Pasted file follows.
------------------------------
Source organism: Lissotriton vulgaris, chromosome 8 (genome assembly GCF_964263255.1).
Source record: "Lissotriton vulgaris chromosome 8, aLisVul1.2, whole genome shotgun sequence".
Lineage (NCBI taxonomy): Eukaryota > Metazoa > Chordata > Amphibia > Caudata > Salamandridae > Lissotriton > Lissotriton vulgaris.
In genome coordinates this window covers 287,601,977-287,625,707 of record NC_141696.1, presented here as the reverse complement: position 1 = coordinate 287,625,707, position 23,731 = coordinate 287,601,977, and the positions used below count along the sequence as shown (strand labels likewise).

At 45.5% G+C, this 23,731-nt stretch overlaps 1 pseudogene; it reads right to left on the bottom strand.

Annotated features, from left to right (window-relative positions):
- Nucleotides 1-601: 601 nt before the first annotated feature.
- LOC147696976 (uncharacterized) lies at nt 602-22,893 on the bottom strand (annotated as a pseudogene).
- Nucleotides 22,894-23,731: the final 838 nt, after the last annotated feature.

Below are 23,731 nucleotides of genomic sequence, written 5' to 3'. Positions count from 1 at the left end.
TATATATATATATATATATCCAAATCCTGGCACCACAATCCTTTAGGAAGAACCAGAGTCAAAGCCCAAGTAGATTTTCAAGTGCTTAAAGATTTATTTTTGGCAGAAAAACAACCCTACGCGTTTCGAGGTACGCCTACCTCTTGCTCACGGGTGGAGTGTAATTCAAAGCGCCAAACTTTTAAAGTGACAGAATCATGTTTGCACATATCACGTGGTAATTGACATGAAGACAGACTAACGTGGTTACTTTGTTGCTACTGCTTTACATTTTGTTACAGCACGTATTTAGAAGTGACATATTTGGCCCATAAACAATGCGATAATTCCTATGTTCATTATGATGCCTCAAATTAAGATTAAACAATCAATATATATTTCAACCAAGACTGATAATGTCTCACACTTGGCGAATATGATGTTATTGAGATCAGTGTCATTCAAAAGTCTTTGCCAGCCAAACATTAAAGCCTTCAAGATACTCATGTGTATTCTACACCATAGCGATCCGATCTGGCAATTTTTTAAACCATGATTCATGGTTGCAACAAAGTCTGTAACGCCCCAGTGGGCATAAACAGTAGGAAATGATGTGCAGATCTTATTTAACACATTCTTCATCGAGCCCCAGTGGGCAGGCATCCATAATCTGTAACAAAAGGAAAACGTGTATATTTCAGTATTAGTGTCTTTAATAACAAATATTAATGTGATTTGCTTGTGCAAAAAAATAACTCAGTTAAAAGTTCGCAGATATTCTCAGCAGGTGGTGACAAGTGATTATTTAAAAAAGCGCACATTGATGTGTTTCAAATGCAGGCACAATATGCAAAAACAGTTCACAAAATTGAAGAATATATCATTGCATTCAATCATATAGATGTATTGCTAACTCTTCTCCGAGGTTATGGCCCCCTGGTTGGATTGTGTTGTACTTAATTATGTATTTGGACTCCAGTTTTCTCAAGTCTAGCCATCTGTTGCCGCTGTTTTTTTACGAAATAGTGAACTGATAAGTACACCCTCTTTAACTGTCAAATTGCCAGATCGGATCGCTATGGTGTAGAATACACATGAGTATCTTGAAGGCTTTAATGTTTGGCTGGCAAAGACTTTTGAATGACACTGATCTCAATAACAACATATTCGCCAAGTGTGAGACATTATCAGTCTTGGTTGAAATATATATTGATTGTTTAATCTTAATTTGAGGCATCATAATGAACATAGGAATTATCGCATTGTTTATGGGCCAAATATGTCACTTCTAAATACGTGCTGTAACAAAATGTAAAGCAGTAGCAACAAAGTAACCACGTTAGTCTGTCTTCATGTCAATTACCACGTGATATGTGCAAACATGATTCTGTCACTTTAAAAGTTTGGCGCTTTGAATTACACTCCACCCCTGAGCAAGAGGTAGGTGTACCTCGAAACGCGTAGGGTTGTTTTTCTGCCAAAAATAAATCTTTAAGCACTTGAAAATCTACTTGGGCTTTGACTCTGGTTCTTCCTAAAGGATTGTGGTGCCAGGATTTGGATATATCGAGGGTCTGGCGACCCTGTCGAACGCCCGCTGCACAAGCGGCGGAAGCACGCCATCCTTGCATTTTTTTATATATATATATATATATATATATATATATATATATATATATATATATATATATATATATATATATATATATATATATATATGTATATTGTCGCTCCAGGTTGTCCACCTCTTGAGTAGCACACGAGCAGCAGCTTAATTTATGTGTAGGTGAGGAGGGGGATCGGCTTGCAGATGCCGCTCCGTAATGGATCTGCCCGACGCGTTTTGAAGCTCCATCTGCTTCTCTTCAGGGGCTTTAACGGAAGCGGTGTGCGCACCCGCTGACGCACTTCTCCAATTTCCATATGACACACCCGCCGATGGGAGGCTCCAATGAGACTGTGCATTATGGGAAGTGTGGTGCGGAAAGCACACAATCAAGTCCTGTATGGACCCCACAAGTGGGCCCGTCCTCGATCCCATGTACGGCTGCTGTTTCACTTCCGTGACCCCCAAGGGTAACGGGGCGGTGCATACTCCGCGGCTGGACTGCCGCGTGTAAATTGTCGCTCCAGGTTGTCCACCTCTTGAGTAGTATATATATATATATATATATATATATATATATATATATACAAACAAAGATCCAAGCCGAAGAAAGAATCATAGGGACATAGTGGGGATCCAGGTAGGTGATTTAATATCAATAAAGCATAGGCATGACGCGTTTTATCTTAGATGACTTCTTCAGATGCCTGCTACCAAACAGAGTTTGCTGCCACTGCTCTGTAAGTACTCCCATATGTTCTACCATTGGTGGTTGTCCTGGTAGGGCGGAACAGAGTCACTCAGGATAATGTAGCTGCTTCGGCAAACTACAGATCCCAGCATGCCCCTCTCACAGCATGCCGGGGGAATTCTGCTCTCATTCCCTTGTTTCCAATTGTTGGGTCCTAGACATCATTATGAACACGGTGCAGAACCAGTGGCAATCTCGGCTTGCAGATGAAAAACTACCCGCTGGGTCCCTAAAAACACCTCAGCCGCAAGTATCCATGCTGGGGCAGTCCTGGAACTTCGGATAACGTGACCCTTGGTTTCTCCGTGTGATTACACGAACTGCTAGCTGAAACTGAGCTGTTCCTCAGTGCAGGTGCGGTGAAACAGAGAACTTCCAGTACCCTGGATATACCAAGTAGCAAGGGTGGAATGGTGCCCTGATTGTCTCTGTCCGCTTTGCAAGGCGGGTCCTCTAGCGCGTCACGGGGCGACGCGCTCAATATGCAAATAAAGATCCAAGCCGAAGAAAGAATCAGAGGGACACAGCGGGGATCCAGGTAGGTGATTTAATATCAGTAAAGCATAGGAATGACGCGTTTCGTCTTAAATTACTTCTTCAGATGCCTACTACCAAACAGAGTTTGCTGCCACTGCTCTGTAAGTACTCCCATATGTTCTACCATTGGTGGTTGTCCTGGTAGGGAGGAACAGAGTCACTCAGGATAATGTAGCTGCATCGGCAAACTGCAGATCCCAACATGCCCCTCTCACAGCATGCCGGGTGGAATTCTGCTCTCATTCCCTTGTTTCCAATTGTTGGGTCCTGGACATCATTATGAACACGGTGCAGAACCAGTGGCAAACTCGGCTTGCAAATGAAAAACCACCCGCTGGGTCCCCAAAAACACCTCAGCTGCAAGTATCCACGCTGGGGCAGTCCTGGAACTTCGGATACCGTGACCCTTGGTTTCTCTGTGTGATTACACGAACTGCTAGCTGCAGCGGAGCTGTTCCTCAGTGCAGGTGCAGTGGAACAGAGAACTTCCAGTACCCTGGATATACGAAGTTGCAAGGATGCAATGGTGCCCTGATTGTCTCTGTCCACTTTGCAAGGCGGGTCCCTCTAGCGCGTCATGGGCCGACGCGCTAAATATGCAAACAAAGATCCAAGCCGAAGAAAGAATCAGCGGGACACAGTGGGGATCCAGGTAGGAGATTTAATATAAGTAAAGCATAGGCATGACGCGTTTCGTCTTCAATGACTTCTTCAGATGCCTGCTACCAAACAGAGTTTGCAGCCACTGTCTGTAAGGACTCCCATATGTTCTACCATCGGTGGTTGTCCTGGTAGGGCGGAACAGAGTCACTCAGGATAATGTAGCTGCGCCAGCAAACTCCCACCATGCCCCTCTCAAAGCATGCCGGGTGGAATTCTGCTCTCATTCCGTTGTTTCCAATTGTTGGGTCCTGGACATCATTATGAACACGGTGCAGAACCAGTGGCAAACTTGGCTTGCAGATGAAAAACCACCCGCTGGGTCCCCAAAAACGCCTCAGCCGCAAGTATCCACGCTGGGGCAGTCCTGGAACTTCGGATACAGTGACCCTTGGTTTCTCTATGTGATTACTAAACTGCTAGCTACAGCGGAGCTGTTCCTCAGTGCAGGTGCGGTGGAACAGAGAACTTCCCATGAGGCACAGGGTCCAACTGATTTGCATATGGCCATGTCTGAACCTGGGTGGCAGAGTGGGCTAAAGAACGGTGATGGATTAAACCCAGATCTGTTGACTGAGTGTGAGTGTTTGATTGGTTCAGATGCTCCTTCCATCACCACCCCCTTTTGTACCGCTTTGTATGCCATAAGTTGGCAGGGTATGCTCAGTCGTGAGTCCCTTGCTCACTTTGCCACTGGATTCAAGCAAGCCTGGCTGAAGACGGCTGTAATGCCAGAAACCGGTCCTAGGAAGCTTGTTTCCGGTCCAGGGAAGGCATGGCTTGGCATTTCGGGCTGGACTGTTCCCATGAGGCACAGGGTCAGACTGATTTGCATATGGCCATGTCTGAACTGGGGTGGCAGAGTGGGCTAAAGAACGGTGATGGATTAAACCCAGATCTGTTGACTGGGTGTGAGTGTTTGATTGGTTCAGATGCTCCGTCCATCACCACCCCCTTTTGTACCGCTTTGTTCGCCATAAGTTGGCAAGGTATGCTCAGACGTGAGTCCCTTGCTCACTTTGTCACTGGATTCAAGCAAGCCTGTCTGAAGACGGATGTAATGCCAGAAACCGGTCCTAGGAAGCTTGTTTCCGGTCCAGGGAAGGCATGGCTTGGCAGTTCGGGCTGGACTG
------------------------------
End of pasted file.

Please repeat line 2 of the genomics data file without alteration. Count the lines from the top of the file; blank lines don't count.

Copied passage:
Source record: "Lissotriton vulgaris chromosome 8, aLisVul1.2, whole genome shotgun sequence".